As my husband and I drove home from our family's cabin this weekend we listened to a very interesting program on NPR called This American Life. The installment we happened upon was about Super Powers and it was really cool. It was written by John Hodgman. You can read the entire transcription here.
There was one part that really stood out to me though, so we'll talk about that.
Early in the program they talk about an informal study in which participants were asked if they would choose the ability to become invisible or fly, if given the choice. This decision, and the reasons different people pick different options, was discussed at length, and this came up:
So who chooses invisibility and who chooses flight? In my experience, though there are lots of exceptions, men lean towards flying, women to invisibility. And many brood anxiously over their choice, switching from one to the other and back again. And that's because, more than the ability, say, to burst into flame or shoot arrows with uncanny accuracy, flight and invisibility touch a nerve. Actually, they touch two different nerves, speak to very different primal desires and unconscious fears.
My friend Christine chose invisibility.
One superpower is about something that's obvious, and the other is about something that is hidden. I think it indicates your level of shame.
How do you mean?
A person who chooses to fly has nothing to hide. A person who chooses to be invisible wants clearly to hide themselves.
Do you feel that you want to hide yourself?
I want to-- I'd like to not-- I'm not going to answer that question.
I relate with Christine, as do many other women. So what does this mean? I know that when I first started trying to decide what I would pick, my gut said to go with invisibility. The more I thought about it, the more I realized I would really rather fly. But why does the idea of invisibility appeal so strongly to me and so many other women?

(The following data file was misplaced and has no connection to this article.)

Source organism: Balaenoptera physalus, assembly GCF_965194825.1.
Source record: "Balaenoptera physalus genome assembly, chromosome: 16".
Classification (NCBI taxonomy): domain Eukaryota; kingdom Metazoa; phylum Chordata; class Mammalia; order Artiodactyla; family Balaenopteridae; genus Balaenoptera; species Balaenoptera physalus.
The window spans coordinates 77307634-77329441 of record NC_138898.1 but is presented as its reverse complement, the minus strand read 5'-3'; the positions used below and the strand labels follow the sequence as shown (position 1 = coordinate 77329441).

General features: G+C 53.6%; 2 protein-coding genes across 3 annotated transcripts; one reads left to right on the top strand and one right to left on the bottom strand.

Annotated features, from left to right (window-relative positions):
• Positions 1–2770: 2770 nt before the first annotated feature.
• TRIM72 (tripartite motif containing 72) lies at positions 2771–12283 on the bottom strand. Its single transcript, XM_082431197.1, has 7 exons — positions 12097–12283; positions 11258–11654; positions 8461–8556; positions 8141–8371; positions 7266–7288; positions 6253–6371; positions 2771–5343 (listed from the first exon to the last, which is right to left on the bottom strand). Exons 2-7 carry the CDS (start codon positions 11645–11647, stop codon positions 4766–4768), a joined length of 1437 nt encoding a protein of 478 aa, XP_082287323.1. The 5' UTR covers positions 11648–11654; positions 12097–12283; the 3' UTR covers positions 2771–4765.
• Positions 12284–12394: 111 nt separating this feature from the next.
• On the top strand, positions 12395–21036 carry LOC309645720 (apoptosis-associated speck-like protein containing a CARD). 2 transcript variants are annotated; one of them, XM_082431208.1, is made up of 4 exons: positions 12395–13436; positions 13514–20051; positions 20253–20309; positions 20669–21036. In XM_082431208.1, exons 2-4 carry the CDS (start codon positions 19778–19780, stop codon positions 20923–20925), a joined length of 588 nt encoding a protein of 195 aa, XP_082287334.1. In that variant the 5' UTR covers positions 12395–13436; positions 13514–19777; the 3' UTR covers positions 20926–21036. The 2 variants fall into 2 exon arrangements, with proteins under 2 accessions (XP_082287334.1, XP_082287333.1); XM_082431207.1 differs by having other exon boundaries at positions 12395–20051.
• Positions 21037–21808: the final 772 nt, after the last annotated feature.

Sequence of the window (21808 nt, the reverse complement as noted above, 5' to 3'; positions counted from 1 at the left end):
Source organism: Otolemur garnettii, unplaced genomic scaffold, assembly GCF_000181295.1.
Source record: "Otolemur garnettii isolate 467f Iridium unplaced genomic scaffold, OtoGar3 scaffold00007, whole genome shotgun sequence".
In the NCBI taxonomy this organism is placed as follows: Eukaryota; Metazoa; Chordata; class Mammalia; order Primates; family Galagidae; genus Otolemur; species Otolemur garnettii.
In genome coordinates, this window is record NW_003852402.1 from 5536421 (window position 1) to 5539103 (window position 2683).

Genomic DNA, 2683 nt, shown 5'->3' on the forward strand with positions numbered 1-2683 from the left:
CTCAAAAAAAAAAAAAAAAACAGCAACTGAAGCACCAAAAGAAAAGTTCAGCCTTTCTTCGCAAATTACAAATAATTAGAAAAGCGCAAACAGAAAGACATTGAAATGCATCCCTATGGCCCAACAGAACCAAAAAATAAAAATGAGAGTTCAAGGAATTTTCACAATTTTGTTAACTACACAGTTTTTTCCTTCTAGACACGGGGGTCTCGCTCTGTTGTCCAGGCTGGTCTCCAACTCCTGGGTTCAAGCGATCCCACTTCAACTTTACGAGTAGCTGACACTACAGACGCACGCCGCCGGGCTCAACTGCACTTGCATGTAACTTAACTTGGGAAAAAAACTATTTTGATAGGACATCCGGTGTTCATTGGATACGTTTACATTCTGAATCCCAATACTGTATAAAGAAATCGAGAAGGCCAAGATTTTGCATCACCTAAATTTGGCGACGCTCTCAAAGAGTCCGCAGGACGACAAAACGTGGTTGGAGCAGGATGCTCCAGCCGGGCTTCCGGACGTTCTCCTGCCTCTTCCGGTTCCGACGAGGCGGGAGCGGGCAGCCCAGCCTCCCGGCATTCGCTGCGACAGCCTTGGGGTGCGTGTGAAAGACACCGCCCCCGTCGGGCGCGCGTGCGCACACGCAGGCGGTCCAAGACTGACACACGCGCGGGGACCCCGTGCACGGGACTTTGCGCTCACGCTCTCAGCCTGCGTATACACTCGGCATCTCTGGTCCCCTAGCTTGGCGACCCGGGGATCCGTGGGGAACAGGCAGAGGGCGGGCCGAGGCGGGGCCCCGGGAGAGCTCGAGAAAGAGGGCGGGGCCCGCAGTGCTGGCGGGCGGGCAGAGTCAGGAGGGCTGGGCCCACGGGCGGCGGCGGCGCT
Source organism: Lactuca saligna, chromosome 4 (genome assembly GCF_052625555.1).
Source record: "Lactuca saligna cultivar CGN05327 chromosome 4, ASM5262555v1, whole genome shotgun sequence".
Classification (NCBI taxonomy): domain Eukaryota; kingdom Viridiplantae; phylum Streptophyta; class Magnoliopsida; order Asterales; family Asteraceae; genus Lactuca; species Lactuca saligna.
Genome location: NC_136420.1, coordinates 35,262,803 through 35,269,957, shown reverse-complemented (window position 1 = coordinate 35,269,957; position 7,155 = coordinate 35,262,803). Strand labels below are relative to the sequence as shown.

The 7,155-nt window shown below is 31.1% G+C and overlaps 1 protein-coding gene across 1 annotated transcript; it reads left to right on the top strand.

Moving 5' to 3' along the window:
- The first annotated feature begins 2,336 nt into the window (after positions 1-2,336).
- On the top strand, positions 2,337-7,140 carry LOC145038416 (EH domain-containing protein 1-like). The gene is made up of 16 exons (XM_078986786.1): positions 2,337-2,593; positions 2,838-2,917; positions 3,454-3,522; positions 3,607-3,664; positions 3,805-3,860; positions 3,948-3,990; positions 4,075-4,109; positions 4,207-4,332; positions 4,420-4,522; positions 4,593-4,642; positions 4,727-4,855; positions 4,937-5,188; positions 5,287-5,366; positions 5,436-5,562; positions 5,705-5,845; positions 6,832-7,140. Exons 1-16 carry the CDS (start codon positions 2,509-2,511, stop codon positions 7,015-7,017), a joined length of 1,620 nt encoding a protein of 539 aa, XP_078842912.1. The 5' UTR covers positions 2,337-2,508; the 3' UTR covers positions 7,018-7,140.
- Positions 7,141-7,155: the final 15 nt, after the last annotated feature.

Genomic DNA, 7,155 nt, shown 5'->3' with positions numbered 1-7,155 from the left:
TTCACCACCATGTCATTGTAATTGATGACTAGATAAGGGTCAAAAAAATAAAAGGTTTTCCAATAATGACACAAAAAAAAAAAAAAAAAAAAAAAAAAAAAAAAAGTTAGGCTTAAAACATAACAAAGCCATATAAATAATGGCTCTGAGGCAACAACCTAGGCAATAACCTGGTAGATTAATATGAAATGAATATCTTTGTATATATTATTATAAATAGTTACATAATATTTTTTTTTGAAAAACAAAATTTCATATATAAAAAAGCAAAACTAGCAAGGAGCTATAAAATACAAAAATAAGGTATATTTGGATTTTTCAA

This idea of invisibility being linked to shame is really eye-opening to me. Women are taught to feel ashamed of themselves, their bodies, their opinions, from a really young age. We're exposed to harmful media images, inequality in schools and the workplace, and a culture of misogyny in the worst cases and ambivalent sexism in the better ones. Impossible and ridiculous standards for beauty and purity are engrained in us before we can even understand the concepts. No wonder we struggle with shame and wish to be able to disappear.
I've had experiences in groups of men where I was completely ignored throughout entire conversations. It would have been really nice to be invisible then, if only to be able to feel as if I had chosen to be ignored, to not have to confront the idea that these people felt I was unable to contribute to a discussion because I have a vagina.
The issue of shame for our culture's young women is an involved and nuanced problem. But being aware of it's existence is the first step in changing it. Now, I don't really see a huge problem with the idea of having the super power of invisibility in and of itself but when a majority of women would rather disappear than spread their wings and fly....